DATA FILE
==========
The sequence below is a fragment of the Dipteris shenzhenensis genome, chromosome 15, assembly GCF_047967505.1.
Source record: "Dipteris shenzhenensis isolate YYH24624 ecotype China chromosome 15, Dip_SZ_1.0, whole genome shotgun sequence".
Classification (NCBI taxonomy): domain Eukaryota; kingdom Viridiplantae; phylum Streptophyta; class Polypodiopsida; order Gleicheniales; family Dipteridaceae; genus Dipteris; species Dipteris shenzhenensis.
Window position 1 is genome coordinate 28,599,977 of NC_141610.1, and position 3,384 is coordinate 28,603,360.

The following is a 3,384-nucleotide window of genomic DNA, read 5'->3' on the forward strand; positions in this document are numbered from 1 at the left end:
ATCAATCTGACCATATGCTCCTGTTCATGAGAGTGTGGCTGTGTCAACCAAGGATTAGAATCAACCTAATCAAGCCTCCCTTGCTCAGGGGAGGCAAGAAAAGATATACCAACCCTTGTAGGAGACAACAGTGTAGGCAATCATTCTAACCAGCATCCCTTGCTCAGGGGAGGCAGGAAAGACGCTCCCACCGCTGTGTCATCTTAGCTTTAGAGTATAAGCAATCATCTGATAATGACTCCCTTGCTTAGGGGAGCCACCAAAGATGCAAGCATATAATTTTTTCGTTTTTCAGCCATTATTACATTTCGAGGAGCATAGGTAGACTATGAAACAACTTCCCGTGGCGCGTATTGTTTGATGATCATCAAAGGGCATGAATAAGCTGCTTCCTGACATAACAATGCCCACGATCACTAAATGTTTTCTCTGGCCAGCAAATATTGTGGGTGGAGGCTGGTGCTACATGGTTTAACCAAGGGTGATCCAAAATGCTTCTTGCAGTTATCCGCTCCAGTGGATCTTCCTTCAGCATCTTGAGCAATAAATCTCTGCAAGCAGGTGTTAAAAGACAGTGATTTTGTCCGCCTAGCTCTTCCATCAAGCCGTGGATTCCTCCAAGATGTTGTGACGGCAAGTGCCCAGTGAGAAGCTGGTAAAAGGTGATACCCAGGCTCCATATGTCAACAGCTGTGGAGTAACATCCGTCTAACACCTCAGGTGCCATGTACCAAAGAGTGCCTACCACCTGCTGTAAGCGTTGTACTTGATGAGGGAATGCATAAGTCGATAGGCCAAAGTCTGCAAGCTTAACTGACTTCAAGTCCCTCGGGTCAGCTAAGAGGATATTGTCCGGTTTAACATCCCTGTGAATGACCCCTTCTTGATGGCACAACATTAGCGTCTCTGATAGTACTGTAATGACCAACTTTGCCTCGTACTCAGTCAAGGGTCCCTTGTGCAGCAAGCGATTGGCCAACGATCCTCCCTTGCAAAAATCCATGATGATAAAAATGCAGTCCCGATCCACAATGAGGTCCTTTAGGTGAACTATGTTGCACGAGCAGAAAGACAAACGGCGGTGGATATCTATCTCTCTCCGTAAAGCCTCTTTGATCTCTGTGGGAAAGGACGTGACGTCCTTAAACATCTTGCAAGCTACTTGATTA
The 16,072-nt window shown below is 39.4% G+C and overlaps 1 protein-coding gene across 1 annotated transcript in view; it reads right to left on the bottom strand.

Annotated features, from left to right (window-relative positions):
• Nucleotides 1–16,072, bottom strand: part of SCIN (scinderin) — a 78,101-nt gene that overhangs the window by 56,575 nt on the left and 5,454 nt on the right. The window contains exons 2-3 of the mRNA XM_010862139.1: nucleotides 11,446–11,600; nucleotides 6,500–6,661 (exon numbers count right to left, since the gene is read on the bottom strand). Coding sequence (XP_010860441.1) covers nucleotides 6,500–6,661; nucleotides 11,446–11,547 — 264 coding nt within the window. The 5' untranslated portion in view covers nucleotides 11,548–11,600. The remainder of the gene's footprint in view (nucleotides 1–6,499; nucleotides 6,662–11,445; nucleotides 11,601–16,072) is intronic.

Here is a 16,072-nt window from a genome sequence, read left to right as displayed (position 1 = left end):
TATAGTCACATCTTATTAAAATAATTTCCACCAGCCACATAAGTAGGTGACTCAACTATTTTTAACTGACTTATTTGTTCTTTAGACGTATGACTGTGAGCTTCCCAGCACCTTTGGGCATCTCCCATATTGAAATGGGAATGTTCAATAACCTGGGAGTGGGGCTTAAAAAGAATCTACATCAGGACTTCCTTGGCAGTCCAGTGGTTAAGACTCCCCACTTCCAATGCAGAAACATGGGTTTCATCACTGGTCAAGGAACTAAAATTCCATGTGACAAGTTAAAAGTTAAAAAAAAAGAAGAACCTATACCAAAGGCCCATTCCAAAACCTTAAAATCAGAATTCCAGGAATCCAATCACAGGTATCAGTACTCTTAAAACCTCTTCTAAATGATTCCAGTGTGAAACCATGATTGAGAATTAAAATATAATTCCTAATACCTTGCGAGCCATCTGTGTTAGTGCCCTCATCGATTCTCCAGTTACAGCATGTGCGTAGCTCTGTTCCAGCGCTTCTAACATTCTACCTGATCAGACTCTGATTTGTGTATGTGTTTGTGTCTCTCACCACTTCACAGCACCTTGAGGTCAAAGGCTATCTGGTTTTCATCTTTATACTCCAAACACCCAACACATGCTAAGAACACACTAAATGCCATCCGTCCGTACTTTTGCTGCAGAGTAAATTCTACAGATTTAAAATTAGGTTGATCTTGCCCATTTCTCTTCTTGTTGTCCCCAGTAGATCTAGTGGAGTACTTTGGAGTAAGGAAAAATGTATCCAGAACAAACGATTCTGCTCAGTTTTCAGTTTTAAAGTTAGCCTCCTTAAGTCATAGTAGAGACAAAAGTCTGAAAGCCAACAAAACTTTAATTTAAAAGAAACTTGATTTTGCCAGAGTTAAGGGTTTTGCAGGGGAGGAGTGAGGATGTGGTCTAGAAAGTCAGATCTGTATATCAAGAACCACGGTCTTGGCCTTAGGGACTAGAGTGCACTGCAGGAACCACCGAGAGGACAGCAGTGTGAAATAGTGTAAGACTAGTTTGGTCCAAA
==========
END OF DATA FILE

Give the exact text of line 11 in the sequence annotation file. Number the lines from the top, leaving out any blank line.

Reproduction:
TATAGTCACATCTTATTAAAATAATTTCCACCAGCCACATAAGTAGGTGACTCAACTATTTTTAACTGACTTATTTGTTCTTTAGACGTATGACTGTGAGCTTCCCAGCACCTTTGGGCATCTCCCATATTGAAATGGGAATGTTCAATAACCTGGGAGTGGGGCTTAAAAAGAATCTACATCAGGACTTCCTTGGCAGTCCAGTGGTTAAGACTCCCCACTTCCAATGCAGAAACATGGGTTTCATCACTGGTCAAGGAACTAAAATTCCATGTGACAAGTTAAAAGTTAAAAAAAAAGAAGAACCTATACCAAAGGCCCATTCCAAAACCTTAAAATCAGAATTCCAGGAATCCAATCACAGGTATCAGTACTCTTAAAACCTCTTCTAAATGATTCCAGTGTGAAACCATGATTGAGAATTAAAATATAATTCCTAATACCTTGCGAGCCATCTGTGTTAGTGCCCTCATCGATTCTCCAGTTACAGCATGTGCGTAGCTCTGTTCCAGCGCTTCTAACATTCTACCTGATCAGACTCTGATTTGTGTATGTGTTTGTGTCTCTCACCACTTCACAGCACCTTGAGGTCAAAGGCTATCTGGTTTTCATCTTTATACTCCAAACACCCAACACATGCTAAGAACACACTAAATGCCATCCGTCCGTACTTTTGCTGCAGAGTAAATTCTACAGATTTAAAATTAGGTTGATCTTGCCCATTTCTCTTCTTGTTGTCCCCAGTAGATCTAGTGGAGTACTTTGGAGTAAGGAAAAATGTATCCAGAACAAACGATTCTGCTCAGTTTTCAGTTTTAAAGTTAGCCTCCTTAAGTCATAGTAGAGACAAAAGTCTGAAAGCCAACAAAACTTTAATTTAAAAGAAACTTGATTTTGCCAGAGTTAAGGGTTTTGCAGGGGAGGAGTGAGGATGTGGTCTAGAAAGTCAGATCTGTATATCAAGAACCACGGTCTTGGCCTTAGGGACTAGAGTGCACTGCAGGAACCACCGAGAGGACAGCAGTGTGAAATAGTGTAAGACTAGTTTGGTCCAAA